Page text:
(888) 815-0802Sign In
revenue - Home page(888) 815-0802

5 Ways to Make Your Own Luck and Win More Sales

3 min readMarch 23, 2021

There’s a lot to be said for luck…

And the role it plays in your success in sales. And in your career overall.

Here’s the secret: you can prepare for luck. You can increase your luck.

Detractors will scoff and say that you can’t factor luck into your sales planning.

Actually, yes, you can. And, you should.

A growing body of research has found that to a large extent you make your own luck. It isn’t all about fate and circumstance. (Except when you’re buying lottery tickets…)

Rather, luck is largely a product of the choices you make.

My dad always told me that “The harder you work, the luckier you get.”

I’ve experienced that to be true in my career. However, it wasn’t all about the level of effort I gave.

I found that luck was about putting myself into situations where I could succeed.

Richard Wiseman, of the University of Hertfordshire, in a large study on luck, found that lucky people make the maximum of the opportunities they encounter. They choose to be open to new experiences and they listen to their guts.

Lucky people are always trying new things. As Ralph Waldo Emerson said, “All life is an experiment. The more experiments you make the better.” This makes perfect sense. As the more things you try, or experiments you make, the more opportunities you are creating where you can succeed.

Lucky people are also undaunted by failure. They are optimists who are able to see the positives to be learned from a negative situation. If they try and fail, the lucky try again.

Lucky people are unswayed by process or precedent. They step outside the rules to innovate and solve problems. They put themselves in position to succeed.

By contrast, rigid rule followers rarely get lucky. If you do what you’ve always done, then you’ll always experience the same results.

Einstein is credited with saying “The definition of insanity is doing the same thing over and over again, but expecting different results.” He could just as easily have been talking about the “unlucky.”

Erik Barker, in his entertaining book “Barking Up The Wrong Tree (The Surprising Science Behind Why Everything You Know About Success is (Mostly) Wrong” summed luck up this way:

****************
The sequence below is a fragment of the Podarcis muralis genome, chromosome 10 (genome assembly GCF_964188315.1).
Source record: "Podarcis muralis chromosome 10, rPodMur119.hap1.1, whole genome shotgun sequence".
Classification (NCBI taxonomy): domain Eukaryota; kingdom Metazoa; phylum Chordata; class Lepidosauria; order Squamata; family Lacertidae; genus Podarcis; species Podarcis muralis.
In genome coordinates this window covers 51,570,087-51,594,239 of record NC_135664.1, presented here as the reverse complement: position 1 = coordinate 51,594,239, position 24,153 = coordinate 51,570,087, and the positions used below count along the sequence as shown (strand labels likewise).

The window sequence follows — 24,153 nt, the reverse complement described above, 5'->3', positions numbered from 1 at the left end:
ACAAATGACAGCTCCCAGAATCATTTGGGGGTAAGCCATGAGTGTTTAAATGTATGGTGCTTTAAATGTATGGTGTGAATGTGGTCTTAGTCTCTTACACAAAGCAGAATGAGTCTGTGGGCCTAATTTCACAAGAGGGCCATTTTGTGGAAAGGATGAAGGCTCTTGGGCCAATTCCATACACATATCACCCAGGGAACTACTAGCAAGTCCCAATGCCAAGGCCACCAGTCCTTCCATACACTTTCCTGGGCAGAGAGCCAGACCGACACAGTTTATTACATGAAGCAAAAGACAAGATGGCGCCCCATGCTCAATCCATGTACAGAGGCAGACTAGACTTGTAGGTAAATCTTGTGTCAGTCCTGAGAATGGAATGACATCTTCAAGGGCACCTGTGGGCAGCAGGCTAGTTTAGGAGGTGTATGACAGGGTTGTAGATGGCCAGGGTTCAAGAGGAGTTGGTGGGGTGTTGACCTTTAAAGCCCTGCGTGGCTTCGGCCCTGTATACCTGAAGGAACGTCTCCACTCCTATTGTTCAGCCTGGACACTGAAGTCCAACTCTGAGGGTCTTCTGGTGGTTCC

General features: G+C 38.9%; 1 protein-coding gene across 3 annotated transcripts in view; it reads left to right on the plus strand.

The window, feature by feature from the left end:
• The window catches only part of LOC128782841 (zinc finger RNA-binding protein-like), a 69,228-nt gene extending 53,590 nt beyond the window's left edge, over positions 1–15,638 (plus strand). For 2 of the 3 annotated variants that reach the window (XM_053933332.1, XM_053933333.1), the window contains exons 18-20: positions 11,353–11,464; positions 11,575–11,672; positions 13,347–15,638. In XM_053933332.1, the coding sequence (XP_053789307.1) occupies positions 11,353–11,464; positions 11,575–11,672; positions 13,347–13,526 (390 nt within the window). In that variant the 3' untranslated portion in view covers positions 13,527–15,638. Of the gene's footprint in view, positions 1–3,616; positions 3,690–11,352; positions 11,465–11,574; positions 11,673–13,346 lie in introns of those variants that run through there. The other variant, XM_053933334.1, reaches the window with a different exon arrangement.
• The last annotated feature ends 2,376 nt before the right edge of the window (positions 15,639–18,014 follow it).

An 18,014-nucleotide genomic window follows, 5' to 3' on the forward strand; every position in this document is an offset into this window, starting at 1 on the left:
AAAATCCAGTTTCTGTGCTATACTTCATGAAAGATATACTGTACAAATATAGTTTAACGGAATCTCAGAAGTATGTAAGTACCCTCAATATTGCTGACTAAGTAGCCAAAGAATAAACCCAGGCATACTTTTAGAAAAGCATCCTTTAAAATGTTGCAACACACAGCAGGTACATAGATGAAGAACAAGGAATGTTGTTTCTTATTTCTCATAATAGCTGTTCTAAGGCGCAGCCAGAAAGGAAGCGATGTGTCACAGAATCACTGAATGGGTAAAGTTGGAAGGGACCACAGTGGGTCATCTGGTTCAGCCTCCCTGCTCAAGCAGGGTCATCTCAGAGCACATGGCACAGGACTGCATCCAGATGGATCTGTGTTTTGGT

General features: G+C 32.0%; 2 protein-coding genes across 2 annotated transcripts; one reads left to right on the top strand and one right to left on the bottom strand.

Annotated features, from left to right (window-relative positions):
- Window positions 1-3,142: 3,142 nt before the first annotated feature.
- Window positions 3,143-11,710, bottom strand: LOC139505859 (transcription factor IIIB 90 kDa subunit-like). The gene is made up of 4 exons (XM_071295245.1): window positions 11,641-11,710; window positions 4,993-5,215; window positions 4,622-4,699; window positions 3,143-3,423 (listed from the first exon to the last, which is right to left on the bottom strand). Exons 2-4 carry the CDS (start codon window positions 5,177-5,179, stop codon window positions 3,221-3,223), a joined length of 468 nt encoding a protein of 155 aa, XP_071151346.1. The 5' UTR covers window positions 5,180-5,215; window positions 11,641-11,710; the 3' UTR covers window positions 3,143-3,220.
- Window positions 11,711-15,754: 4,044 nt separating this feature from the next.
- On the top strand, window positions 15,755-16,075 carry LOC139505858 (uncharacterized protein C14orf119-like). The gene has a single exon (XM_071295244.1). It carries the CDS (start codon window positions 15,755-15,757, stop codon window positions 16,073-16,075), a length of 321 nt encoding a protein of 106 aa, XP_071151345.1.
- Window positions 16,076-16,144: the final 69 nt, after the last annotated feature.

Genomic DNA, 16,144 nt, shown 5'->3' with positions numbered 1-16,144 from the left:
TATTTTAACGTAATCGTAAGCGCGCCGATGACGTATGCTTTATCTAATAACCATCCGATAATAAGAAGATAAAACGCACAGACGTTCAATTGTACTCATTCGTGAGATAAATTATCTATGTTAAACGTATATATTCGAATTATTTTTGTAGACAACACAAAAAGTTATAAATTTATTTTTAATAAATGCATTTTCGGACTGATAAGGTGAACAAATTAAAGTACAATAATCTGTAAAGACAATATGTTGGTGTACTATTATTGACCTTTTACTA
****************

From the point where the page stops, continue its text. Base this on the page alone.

“Lucky people just try stuff. It makes intuitive sense: if you lock yourself in your house, how many exciting, new, cool things are going to happen to you? Not many.”

What can you do to increase your luck?

Prepare Yourself

If luck involves taking advantage of unexpected opportunities then you need to be prepared to act. In a sales context this means mastering your relationship skills, thoroughly understanding your customers’ business and possessing the business acumen that helps you spot and take advantage of a previously unknown opportunity.

Eliminate “I can’t” From Your Vocabulary

Give yourself permission to experiment and experience new things. Learn from your failures and keep moving. Luck rarely hits a stationary target.

Keep Learning

Follow Emerson’s advice and constantly try new things. Look at your routine, your sales process, how you present your product, the questions you use in discovery, look at it all. Then start trying new things. This is an important way to continue learning about your craft, growing your capabilities and expanding your opportunities.

Go Bold

Innovate. It’s one thing to experiment. It’s another to make radical changes. Sometimes that’s where the opportunities are. I remember hearing a story once about a soft drink company that was trying to break into a large, rapidly growing hotel chain. What sealed the deal for the soft drink firm had nothing to do with their product. Instead it was that they proposed that they could provide financing for some of the hotel chain’s real estate acquisitions. That’s bold.

Be Consistent

Being lucky is hard work. It requires that you consistently apply the effort required to put yourself into situations where you are given the opportunity to succeed. Make the extra call. Proactively build relationships. Look for opportunities to connect with and help other people. Expand your network. Give more than you take.

Follow Andy on LinkedIn.